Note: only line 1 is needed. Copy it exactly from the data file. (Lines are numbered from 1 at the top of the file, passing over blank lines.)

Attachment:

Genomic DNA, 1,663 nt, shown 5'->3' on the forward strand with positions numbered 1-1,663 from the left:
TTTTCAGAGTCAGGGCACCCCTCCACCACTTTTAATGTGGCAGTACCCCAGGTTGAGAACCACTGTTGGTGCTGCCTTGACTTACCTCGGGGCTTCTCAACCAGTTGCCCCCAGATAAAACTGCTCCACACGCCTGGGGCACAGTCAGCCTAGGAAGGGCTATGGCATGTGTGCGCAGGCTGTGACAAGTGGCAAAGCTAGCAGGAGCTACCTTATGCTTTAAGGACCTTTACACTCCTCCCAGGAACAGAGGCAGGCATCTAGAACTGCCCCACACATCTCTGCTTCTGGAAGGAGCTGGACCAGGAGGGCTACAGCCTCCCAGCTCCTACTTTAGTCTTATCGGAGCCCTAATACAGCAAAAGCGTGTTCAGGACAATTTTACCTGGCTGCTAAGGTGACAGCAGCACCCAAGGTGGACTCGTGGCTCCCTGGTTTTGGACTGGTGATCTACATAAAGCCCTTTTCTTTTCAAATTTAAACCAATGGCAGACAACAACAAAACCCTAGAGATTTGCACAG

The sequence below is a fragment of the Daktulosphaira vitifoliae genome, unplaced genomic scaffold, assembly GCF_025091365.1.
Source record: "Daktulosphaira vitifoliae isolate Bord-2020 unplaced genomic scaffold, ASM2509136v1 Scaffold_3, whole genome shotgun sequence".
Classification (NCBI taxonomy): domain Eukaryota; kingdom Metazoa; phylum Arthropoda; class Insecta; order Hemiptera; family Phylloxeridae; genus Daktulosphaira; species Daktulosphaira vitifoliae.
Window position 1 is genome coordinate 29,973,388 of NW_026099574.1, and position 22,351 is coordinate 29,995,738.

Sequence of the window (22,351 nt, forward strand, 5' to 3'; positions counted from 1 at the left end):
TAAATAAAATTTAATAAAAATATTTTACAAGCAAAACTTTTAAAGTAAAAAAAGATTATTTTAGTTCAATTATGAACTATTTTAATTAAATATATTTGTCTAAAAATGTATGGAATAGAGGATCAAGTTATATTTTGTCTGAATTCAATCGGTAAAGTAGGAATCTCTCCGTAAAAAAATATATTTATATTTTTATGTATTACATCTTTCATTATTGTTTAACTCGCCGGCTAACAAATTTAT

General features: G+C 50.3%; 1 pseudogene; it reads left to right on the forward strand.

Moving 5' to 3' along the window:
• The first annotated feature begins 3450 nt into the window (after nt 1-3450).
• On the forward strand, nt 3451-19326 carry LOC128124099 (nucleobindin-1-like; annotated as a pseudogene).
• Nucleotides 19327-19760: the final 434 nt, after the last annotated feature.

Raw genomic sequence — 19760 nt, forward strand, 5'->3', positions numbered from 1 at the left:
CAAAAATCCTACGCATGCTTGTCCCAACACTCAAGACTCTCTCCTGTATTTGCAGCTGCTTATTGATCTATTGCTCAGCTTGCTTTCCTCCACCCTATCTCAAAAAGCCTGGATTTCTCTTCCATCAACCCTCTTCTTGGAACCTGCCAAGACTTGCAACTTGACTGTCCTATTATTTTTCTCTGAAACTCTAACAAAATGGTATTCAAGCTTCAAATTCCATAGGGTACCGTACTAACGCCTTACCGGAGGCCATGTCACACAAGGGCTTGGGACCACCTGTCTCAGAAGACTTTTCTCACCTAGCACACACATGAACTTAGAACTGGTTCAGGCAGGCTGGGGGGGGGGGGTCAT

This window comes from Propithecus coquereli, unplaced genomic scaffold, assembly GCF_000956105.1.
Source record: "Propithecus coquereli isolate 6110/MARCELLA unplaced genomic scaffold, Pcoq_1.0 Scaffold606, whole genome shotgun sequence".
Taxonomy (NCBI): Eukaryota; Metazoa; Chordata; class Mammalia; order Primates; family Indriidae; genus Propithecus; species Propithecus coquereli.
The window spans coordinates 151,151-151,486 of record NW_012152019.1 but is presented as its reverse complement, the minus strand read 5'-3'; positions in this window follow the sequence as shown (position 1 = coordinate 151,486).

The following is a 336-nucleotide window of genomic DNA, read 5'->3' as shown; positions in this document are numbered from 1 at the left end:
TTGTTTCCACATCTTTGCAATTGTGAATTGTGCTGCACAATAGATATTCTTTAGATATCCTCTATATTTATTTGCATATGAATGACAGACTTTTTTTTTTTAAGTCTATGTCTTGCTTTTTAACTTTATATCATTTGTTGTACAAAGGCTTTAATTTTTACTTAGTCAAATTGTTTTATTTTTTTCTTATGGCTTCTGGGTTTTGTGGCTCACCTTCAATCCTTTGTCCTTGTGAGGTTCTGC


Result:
Genomic DNA, 1,663 nt, shown 5'->3' on the forward strand with positions numbered 1-1,663 from the left: